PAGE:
The annual NCAA national basketball championship known as March Madness starts this week, bringing with it the excitement lost during its unprecedented cancellation last year. 

However, while data from 2019 and 2020 were remarkably consistent in terms of general interest in following the tournament, this year marks a surprising decline. 

Data suggests that part of this drop in general interest may be a hangover from last year’s cancellation.

One-third (33%) of the general population is less interested in the tournament than last year. This may, of course, demonstrate a larger trend of sidelining major sports competitions as a whole, in light of the stresses of the pandemic. 

An even larger group (39%) of the general population is less interested in sports competitions overall. Again, this may be a result of the pandemic: fans largely not being allowed in the stands, frustration with games being rescheduled or canceled, players ruled ineligible, and so forth. 

Similar to the drop in interest in watching March Madness, interest in filling out brackets and participating in pools this year has also dipped.

It seems that people just aren’t getting as into the madness this year as in prior years. Perhaps news like perennial powerhouse Duke potentially getting pulled from the tournament, following their withdrawal from the ACC championship over a positive COVID test, have soured the taste of the Big Dance. 

More impactful, however, is that the dip in interest in the tournament parallels that of NCAA basketball as a whole. 

Despite a notable rise across 2019, interest in NCAA men’s basketball has slid over the past two years, pushing it back to 2016 levels. This suggests a larger trend, beyond pandemic pressures, that are stymying growth of the collegiate league. 

 A Look at the Fans

Unsurprisingly, among those that are following the Big Dance, viewers are overwhelmingly more likely to be men, and live in cities. 

More surprisingly, interest in the tournament declines among the youngest viewers as compared to older generations, especially Gen Xers, who show the greatest interest.

Perhaps Gen Zers are less interested because a portion haven’t reached college age yet, and therefore haven’t yet determined who their “team” is. Regardless, this data may cast light on the periodic argument that performance across March Madness can drive undergraduate enrollment numbers

Speaking of Enrollment Numbers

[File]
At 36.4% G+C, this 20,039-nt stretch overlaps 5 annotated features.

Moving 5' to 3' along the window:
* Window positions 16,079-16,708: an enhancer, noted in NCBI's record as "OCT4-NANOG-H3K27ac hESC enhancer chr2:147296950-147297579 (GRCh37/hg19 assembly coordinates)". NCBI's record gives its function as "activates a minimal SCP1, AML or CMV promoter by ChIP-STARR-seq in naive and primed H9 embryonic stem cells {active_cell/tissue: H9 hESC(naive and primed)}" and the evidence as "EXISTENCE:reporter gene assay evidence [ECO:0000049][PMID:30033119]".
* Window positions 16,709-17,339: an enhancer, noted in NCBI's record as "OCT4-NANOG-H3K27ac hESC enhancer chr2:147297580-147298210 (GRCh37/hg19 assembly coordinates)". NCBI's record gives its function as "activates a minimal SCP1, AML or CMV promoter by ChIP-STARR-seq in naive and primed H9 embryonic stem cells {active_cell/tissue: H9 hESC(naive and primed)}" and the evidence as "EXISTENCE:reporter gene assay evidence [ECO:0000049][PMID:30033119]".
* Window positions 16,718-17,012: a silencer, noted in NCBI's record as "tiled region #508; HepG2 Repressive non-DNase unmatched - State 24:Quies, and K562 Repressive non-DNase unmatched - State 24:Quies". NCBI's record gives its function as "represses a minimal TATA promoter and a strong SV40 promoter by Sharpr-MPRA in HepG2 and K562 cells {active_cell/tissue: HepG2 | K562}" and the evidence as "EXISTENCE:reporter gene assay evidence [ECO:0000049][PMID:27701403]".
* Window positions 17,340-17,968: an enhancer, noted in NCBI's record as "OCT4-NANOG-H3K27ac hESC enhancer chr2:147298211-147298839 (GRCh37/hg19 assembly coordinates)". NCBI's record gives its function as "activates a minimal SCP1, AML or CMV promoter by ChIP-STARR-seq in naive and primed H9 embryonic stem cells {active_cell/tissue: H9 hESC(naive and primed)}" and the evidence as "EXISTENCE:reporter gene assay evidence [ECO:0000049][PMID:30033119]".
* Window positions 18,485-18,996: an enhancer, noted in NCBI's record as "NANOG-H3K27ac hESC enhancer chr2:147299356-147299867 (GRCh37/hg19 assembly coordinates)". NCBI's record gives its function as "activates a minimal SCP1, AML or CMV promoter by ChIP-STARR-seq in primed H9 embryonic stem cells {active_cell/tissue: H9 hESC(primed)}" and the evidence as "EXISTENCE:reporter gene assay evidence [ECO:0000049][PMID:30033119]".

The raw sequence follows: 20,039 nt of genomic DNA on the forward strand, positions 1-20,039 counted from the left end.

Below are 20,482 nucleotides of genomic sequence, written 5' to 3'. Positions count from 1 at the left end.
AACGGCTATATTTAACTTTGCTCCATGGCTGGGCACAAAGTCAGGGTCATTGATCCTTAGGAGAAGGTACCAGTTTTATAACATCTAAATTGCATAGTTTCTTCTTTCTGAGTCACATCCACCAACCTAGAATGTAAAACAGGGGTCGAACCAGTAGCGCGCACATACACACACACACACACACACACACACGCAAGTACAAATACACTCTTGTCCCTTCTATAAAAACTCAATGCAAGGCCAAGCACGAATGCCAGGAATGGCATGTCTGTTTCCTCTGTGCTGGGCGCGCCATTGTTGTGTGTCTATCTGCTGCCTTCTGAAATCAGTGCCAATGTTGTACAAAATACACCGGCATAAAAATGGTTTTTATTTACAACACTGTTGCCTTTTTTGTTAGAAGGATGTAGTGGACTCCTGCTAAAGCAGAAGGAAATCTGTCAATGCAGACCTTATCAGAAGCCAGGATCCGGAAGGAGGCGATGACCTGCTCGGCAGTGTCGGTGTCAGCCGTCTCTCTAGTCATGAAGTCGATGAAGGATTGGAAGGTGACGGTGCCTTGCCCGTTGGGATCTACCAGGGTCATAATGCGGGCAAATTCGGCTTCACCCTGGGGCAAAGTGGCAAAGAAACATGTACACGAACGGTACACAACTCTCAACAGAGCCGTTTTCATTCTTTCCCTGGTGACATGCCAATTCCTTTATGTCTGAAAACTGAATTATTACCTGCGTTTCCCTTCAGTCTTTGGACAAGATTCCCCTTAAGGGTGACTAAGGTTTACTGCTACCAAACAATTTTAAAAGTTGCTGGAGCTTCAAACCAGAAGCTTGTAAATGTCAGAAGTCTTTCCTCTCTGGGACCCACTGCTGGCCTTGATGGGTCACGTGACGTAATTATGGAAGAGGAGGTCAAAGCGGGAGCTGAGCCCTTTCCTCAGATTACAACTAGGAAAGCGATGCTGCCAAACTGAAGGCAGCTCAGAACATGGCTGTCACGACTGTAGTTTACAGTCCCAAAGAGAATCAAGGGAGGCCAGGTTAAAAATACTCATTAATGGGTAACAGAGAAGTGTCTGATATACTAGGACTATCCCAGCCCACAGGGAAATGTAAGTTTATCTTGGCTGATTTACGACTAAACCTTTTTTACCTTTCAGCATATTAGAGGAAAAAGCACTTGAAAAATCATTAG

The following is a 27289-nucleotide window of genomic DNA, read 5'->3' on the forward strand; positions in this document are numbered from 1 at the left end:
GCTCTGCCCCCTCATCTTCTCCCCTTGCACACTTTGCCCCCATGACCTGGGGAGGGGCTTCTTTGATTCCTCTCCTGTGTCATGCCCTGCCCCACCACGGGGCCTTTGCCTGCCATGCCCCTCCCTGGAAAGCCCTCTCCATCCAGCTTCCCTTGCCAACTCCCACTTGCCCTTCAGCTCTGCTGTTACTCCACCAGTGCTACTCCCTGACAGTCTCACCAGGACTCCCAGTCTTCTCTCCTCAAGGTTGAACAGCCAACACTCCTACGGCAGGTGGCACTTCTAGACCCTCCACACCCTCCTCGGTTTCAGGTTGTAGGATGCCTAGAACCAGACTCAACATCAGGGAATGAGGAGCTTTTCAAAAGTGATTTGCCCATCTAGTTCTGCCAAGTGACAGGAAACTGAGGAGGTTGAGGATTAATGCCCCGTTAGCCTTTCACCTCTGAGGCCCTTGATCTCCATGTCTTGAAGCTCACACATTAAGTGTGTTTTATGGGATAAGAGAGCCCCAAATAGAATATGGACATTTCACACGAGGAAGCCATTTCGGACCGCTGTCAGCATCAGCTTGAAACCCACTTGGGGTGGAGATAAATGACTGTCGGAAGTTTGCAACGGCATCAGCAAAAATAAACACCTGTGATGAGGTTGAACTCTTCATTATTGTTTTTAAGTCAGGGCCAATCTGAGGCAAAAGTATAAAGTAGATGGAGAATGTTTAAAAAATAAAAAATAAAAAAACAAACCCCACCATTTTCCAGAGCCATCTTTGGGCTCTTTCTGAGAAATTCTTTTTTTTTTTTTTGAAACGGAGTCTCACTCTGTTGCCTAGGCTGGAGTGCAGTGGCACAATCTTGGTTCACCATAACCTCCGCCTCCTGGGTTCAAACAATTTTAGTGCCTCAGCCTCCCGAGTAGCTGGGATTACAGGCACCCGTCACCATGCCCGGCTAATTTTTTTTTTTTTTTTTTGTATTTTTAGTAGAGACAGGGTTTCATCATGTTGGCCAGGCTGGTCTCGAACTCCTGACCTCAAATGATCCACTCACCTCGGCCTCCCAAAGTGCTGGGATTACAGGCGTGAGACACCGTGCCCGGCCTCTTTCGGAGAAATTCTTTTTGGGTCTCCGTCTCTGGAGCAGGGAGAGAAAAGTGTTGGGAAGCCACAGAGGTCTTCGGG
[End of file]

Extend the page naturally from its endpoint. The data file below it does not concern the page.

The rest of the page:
While Cinderella stories, such as George Mason University’s 2006 wild Final Four run, or Florida Gulf Coast’s 2013 stunning run to the Sweet 16, can occasionally drive an uptick in applications to undergraduate programs (generally due to their significantly lower national recognition), they tend to be far outliers to the norm. Despite this, almost two-thirds (63%) of people think a school’s success in sports is at least somewhat impactful to student enrollment. 

And if we take a look at that question across age brackets, we see something fascinating.

Gen Zers, despite being the group least interested in following March Madness this year, is the demographic that most believes that sports success has a significant impact on student enrollment. 

But perception is not always reality.  When we zoom out, we see that the vast majority of the U.S. population did not consider sports success when they applied to or decided to attend colleges or universities. 

And when we zoom in, while Gen Z does seem more likely to factor in sports success in their decisions as to where to apply for school, it’s not nearly in the same numbers that backup the outsized importance administrators place on March Madness and other big sports successes. 

So, while 51% of Gen Zers think sports has a significant impact on enrollment, only 22% of them were actually influenced by sports success in their personal decisions. And the association between sports and enrollment across age only declines as age increases. 

This data may imply that emphasizing the importance of March Madness performance as a sort of annual school commercial may represent flawed logic that isn’t backed by sentiment among viewers and new potential college applicants. 

Of course, the NCAA and the downstream effects of a solid performance over the course of March Madness is a complex and sometimes controversial system, the direct impact of which on enrollment numbers may never be fully understood. Regardless, if the NCAA wants to jolt its fanbase into longer-term growth, it will have to find a way to start drawing in its youngest potential consumers in larger numbers.